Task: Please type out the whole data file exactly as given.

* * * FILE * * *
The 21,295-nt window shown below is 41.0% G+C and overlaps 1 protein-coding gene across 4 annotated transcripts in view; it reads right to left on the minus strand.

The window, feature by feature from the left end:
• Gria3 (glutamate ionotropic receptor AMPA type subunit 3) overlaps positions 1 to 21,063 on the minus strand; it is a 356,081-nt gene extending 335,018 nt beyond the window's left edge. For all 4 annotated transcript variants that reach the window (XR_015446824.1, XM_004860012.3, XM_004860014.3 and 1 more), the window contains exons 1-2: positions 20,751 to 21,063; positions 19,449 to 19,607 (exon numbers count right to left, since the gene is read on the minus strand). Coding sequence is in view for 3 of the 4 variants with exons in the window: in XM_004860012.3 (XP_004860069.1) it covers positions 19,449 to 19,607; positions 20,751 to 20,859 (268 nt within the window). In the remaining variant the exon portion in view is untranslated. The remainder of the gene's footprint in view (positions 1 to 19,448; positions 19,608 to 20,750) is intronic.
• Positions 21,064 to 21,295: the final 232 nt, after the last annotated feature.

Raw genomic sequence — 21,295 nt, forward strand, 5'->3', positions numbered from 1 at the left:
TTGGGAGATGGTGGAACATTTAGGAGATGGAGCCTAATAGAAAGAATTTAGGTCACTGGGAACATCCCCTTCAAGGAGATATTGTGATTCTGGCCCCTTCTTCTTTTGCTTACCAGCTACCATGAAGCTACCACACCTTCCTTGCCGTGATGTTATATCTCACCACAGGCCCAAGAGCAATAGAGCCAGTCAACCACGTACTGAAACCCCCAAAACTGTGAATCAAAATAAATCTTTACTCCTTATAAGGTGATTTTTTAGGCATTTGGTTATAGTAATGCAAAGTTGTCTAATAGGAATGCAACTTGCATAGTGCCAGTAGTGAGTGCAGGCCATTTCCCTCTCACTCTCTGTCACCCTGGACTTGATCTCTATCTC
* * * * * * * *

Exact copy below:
The 21,295-nt window shown below is 41.0% G+C and overlaps 1 protein-coding gene across 4 annotated transcripts in view; it reads right to left on the minus strand.

The window, feature by feature from the left end:
• Gria3 (glutamate ionotropic receptor AMPA type subunit 3) overlaps positions 1 to 21,063 on the minus strand; it is a 356,081-nt gene extending 335,018 nt beyond the window's left edge. For all 4 annotated transcript variants that reach the window (XR_015446824.1, XM_004860012.3, XM_004860014.3 and 1 more), the window contains exons 1-2: positions 20,751 to 21,063; positions 19,449 to 19,607 (exon numbers count right to left, since the gene is read on the minus strand). Coding sequence is in view for 3 of the 4 variants with exons in the window: in XM_004860012.3 (XP_004860069.1) it covers positions 19,449 to 19,607; positions 20,751 to 20,859 (268 nt within the window). In the remaining variant the exon portion in view is untranslated. The remainder of the gene's footprint in view (positions 1 to 19,448; positions 19,608 to 20,750) is intronic.
• Positions 21,064 to 21,295: the final 232 nt, after the last annotated feature.

Raw genomic sequence — 21,295 nt, forward strand, 5'->3', positions numbered from 1 at the left:
TTGGGAGATGGTGGAACATTTAGGAGATGGAGCCTAATAGAAAGAATTTAGGTCACTGGGAACATCCCCTTCAAGGAGATATTGTGATTCTGGCCCCTTCTTCTTTTGCTTACCAGCTACCATGAAGCTACCACACCTTCCTTGCCGTGATGTTATATCTCACCACAGGCCCAAGAGCAATAGAGCCAGTCAACCACGTACTGAAACCCCCAAAACTGTGAATCAAAATAAATCTTTACTCCTTATAAGGTGATTTTTTAGGCATTTGGTTATAGTAATGCAAAGTTGTCTAATAGGAATGCAACTTGCATAGTGCCAGTAGTGAGTGCAGGCCATTTCCCTCTCACTCTCTGTCACCCTGGACTTGATCTCTATCTC